Cost Analysis of Microalgae Biomass Systems

This report (Benemann et al. 1978) originated with a Request for Proposals (RFP) by ERDA for a “Cost Analysis of Algal Biomass Systems” which included both micro — and macroalgae. The contract was awarded to the Dyantech R/D Co., who subcontracted for the analysis of the microalgal work with CSO International, Inc. Although the RFP specified a minimum scale for such systems of “100 square miles,” a single large unit was not feasible, and the analysis was carried out for individual modules of 800-ha. This system was to be independent of wastewater treatment and nutrients, which were deemed too small to provide “meaningful” energy supplies.

The first step in the analysis was to list 10 major sets of assumptions on which this process could be based (Table III. D.1.). These included

• essentially effortless species control,

• a yield of about 45 mt/ha/yr (20 t/ac/y),

• 4% N and 0.4% P in the algal biomass,

• 40 ha (100 ac) growth ponds with multiple channels, and

• harvesting by bioflocculation.

Month-by-month variations in biomass density, productivity, water and CO2 utilization, etc. were estimated based on a typical southwestern United States location, with productivities ranging from a minimum of 6 to a maximum of 18 g/m2/d.

Based on these assumptions, designs of the various system components were carried out, and supporting calculations made for the subsystems, including earthworks, pumps to move and lift the water, the supply channels and piping required, transfer structures, settling ponds, ducting for CO2, etc. The algal biomass would be digested to methane gas, but this was not included in the analysis. Based on estimates for various components, total capital costs were estimated (in 1978 dollars) at about $9,000/ha, without contingencies or engineering. Annualized costs, based on a 15% per annum capital charge, plus $700/ha operating costs for labor and nutrients, assuming free CO2, were about $2,000/ha, or about $45/t biomass. As pointed out in the report, “the basis for choosing many of the design features was low cost, or, actually, the highest cost allowable.” Thus, this report was primarily useful in identifying the major design assumptions and cost centers for such a process.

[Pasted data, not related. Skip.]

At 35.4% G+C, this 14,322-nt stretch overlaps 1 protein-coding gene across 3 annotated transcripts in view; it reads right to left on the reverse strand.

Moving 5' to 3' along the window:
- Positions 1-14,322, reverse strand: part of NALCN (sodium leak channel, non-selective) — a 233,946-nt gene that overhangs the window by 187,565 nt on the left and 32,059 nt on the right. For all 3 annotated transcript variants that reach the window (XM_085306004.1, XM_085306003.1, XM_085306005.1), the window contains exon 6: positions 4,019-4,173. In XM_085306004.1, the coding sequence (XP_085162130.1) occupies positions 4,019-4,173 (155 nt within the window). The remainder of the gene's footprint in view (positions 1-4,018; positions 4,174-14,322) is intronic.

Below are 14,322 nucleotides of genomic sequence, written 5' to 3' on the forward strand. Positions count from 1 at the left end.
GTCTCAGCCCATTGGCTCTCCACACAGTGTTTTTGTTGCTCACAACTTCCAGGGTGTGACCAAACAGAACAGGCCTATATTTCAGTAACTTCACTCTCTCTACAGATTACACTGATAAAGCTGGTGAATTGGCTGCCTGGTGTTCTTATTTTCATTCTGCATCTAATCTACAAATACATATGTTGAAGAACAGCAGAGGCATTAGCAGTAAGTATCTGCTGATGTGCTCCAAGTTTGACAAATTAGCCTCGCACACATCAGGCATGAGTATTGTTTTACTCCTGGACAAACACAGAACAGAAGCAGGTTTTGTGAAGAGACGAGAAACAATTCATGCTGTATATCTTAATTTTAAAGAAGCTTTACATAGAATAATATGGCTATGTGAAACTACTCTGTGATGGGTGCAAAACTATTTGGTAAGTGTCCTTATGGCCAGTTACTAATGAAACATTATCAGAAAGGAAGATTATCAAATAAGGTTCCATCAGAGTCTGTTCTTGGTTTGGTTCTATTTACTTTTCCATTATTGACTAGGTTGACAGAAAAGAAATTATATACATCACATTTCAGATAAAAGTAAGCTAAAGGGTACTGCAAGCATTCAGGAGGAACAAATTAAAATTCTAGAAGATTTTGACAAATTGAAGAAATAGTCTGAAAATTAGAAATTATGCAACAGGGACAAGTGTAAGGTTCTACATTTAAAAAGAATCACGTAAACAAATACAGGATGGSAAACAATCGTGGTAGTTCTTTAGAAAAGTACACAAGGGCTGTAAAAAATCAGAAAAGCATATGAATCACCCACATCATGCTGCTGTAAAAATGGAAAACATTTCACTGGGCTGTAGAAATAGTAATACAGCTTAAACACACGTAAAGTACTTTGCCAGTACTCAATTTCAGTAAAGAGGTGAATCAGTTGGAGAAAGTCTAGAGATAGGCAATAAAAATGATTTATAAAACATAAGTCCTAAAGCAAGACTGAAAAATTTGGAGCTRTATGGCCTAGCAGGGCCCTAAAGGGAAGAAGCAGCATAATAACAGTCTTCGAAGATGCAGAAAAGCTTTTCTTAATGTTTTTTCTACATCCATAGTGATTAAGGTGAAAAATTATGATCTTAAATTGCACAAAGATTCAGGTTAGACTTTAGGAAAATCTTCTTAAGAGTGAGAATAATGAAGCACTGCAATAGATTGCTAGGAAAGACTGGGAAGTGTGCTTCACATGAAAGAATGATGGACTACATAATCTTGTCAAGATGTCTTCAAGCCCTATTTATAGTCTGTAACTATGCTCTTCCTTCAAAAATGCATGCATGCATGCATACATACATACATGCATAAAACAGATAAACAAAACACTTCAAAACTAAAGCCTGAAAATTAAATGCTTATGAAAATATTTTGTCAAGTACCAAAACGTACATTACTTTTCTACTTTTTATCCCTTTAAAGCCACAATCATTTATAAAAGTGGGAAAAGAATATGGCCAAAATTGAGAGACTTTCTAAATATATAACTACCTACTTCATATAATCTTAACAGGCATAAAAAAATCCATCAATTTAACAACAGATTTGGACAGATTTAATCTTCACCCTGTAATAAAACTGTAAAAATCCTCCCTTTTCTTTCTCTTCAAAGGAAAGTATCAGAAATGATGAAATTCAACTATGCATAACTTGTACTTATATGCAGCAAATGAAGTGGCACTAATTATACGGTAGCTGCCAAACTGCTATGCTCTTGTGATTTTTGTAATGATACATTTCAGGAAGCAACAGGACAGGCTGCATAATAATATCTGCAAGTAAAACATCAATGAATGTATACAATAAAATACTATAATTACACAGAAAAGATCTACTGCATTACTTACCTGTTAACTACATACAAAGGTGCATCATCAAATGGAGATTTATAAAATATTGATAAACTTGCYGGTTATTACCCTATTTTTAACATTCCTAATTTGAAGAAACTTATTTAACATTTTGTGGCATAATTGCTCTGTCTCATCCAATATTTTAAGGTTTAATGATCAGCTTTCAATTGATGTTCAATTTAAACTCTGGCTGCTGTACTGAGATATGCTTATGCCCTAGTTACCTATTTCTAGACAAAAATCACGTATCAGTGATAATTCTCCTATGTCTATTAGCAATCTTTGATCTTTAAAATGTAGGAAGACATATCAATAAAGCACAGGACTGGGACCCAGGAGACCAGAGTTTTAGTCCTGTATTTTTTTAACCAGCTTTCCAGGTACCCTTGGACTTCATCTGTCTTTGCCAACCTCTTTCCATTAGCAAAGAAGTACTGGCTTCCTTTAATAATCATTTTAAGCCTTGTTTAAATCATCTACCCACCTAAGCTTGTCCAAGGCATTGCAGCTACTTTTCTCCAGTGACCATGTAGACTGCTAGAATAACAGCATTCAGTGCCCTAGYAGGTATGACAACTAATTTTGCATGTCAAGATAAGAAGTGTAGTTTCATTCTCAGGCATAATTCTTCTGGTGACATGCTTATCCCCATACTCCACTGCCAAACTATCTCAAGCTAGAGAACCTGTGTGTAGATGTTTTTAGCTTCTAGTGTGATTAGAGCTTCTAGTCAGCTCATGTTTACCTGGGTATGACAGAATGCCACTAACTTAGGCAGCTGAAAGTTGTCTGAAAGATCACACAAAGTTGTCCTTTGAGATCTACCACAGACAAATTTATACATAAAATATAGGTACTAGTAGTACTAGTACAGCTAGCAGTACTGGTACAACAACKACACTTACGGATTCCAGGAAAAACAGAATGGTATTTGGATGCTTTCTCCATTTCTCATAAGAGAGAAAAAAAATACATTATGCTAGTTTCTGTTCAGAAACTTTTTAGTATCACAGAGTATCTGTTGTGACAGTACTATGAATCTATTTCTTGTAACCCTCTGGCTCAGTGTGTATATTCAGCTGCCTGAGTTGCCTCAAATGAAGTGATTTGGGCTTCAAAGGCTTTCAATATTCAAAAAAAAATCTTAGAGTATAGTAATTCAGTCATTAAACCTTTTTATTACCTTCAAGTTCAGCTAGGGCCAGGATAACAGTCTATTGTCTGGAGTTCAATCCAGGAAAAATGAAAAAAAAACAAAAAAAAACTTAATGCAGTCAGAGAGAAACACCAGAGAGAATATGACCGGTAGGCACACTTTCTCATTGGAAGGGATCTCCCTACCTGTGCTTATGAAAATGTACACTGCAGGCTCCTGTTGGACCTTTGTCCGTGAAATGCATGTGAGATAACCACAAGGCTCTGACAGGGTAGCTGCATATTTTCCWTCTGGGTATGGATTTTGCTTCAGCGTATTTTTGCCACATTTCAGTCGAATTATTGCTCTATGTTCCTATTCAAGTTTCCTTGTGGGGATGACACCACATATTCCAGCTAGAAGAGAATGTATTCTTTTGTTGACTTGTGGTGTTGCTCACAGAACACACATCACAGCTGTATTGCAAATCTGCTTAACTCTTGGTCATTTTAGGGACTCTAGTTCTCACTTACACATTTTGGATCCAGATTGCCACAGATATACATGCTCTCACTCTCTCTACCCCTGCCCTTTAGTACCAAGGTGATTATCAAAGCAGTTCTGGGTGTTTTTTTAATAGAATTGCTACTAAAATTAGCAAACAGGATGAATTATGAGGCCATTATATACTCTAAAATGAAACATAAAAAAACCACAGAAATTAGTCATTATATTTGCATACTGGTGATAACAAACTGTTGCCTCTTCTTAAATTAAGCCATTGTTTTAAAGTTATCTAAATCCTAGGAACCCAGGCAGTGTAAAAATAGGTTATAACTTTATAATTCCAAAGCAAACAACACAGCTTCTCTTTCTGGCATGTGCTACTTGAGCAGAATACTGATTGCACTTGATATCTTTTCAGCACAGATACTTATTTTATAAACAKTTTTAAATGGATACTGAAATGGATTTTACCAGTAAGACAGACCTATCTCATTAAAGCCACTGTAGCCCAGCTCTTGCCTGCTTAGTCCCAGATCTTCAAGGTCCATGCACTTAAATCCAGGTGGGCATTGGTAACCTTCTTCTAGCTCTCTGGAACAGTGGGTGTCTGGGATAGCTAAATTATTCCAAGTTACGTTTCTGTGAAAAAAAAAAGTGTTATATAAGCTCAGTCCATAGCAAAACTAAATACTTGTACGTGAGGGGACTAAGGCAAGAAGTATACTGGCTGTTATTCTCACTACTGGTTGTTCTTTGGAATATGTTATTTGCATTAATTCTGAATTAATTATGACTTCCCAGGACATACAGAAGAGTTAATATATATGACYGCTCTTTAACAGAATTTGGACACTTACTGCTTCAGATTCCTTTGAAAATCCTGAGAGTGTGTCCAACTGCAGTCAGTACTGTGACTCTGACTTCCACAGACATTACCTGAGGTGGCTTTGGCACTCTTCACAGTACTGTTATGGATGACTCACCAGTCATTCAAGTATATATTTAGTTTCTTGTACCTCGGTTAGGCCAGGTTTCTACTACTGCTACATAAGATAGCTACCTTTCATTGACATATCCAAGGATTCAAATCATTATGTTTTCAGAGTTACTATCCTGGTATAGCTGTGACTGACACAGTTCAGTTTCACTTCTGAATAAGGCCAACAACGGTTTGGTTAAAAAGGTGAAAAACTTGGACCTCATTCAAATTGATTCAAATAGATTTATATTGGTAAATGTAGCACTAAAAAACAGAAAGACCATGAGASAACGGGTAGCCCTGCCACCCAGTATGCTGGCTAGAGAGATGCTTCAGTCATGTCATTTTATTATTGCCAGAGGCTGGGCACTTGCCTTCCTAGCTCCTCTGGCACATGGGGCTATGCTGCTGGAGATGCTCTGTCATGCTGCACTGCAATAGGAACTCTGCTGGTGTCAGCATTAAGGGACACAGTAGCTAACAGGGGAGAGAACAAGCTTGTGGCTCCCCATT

This report was the first truly detailed analysis of such systems, though it still was, in many aspects, highly conceptual. It was used by Regan (1980) for a similar analysis of a large-scale algal (B. braunii) hydrocarbon production process in Australia, and served as the basis for subsequent analysis by DOE and the ASP.

I Publications:

Benemann, J. R.; Persoff, P.; Oswald, W. J. (1978) “Cost analysis of microalgae biomass systems.” Final Report prepared for the U. S. Dept. of Energy, HCP/t1-605-01 Under Contract EX-78-X-01-1 605.

Regan, D. L. (1980) “Marine biotechnology and the use of arid zones.” Search 111:377-381.

Table III. D.1. Design assumptions for a microalgae production system.

(Source: Benemann et al. 1978.)

SUMHAEX LIST OF ASSUMPTIONS

Z ALGAE CULXTVAXION: Bio flocculating type* of microalgaa can

b« cultivated. № aigoificaat: effort at species control need be undertaken. Mixed populations cultivated. Mo pest control.

IX vTPT. n? yield is assuaed to be 20 tons/acre/year (ac 10,000 ВТО/lb higher heating value) corresponding to somewhat less than 22 solar conversion efficiency In southern U. S. Losses resulting as a consequence of predation, disease or excretion of phoeosynthedc products are already subscracted.

Ш CHEMICAL COMPOSХТХ0Н: Algaa contain 42 N, and 0.42 P.

Major nutrient losses are 102 of N and 10 2 of P (and other olcrountrlents) in the algal biomass produced per year (e. g.

160 lbs/acre/year M lose and 16 lbs/acre/year P lost.)

17 атяаі. DEHSiry: Tiald is not significantly affected by operating

ponds from —302 to +202 of algal densities specified by the yield and harvesting rate assumptions.

7 WAXES. USE: Water use is assumed to be 502 higher than

calculated rates from class A pan evaporation minus pre­cipitation data, to account for increased evaporation rates in growth ponds as wall as evaporation In harvesting ponds, conveyance channels and minor percolation. Can use brackish, saline waste or sea water. Surge and equalization basins must be provided.

71 CLIMATE ДМ0 SIZE: Avoid cold and low insolation regions.

Meed cheap level land. Land coecs are not considered.

711 GS0WTH PONDS: Channel width 200 ft?, baffle height IS",

earthwork height 24" with 2:1 sloping sides, growth ponds 100 acres (1,200 x >,630 ft). Assumes self or clay sealing or ponds (no significant percolation).

Till MIXING SYSTSI: Paddlewheels, three sets per 100 acre growth

pond. 0.2 ft/sec to 0.5 ft/sec mixing velocity. Assumes no erosion.

XI САВ20КДХЮН: Meed up to 5 M fc^/day of flue gas per 100

acre growth pond. Carbonatiou in covered paddlevheel stations and of return harvesting water.

2 HARVESTING STSTEM: Use a pond isolation process which operates

on a two day detention time (plus one day for fill and draw process). Assume up to ten-fold concentration and up to three successive stages of isolation.

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